Topic of the Month: Accessibility

May 20, 2021
A computer keyboard with three highlighted keys with accessibility symbols such as wheelchair accessible and audio accessible

TMB! Lipstick! Perfume! And an Opinion!

Hello Readers. My name is Toni-Marie. For the purpose of this blog I will tell you a little bit about my disability as I feel it is relevant. I have had cerebral palsy quadriplegia and scoliosis of the spine since birth. This means that I am a full-time electric wheelchair user.

Toni-Marie guest blogger Revitalise

In terms of accessibility and just living my life to the very best of my ability, I have always prided myself on making my disability look as easy to cope with as possible. I suppose it is because it helps me to start each day on a positive note and so smiling is easier!

I choose never to define myself by my condition, instead preferring to tackle it with a ‘just going about my business’ approach. This stops me from allowing my own apprehension or anxiety to build up before I go out. I can then deal with any accessibility issues as and when they may arise.

I have a tremendous respect for disabled political activists who campaign at government level to make lawful and significant powerful changes to our society. There is definitely still an on-going need for their continued contribution to create a fully inclusive and accepting existence for disabled people. Personally, I have made a conscious choice to concentrate all my efforts on improving accessibility for my local community.

I try to always ensure that I approach any given accessibility issues with a smile, whilst at the same time maintaining a strong calm and dignified manner. In my opinion this leads to far more effective results.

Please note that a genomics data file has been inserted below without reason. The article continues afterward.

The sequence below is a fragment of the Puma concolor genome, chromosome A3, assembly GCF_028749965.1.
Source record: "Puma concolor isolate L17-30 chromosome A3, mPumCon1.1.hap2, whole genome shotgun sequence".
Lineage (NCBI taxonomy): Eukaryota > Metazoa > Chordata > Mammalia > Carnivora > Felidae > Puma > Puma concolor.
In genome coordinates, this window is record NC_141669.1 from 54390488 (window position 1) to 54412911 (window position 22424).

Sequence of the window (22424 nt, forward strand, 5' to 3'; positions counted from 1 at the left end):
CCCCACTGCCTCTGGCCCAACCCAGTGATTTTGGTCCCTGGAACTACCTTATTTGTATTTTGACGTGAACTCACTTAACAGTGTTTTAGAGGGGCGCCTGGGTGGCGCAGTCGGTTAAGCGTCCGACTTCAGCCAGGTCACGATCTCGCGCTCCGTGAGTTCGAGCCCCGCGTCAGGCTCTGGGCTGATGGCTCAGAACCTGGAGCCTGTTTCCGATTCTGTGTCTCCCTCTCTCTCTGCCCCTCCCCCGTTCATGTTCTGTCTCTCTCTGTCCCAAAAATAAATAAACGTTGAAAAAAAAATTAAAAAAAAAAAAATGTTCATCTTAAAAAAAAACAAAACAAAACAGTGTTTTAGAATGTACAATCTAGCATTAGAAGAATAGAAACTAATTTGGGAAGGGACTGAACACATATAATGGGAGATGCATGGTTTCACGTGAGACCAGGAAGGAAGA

A disabled door access button with 'Push to Open' written on it

I also try to think about people who are not able to communicate in the usual way, as well as people with a whole variety of different disabilities – hopefully helping to redefine accessibility for all. It is also important for me to have a strong sense of belonging. Let’s not forget the importance of legislation such as the disability discrimination act of 1995. There is no doubt that this was instrumental in paving the way for lawful positive change. Although even today I often question how effective it actually is. What it did do however, was provide disabled people with a platform to have a voice. At last there would be expectations, actions, solutions and accountability. Sadly, even with the very positive, on-going and still very much needed acknowledgement and recognition in this way, the fact remains that it is still notoriously difficult to change negative attitudes towards people with disabilities.

The only way to address negative attitudes is to carry on living your best life! Re-educating society only when you want to and always treating people how you wish to be treated. No matter how difficult this may be when faced with any kind of discrimination.

A female who uses a wheelchair enjoying a drink with a female friend in a local pub

My Five Top Tips To Improve Accessibility Are:

  1. Research and plan any outings, events, holidays and special occasions in advance if possible. Liaise with someone who is in a position to answer any questions that you may have. Making sure that all of your expectations and wishes can be met. Immerse yourself in what goes on in your local community, befriend local pubs, restaurants, bars, social clubs and help people to see your personality rather than your disability. It will then be so much easier to bring up issues that you may have directly with any service provider.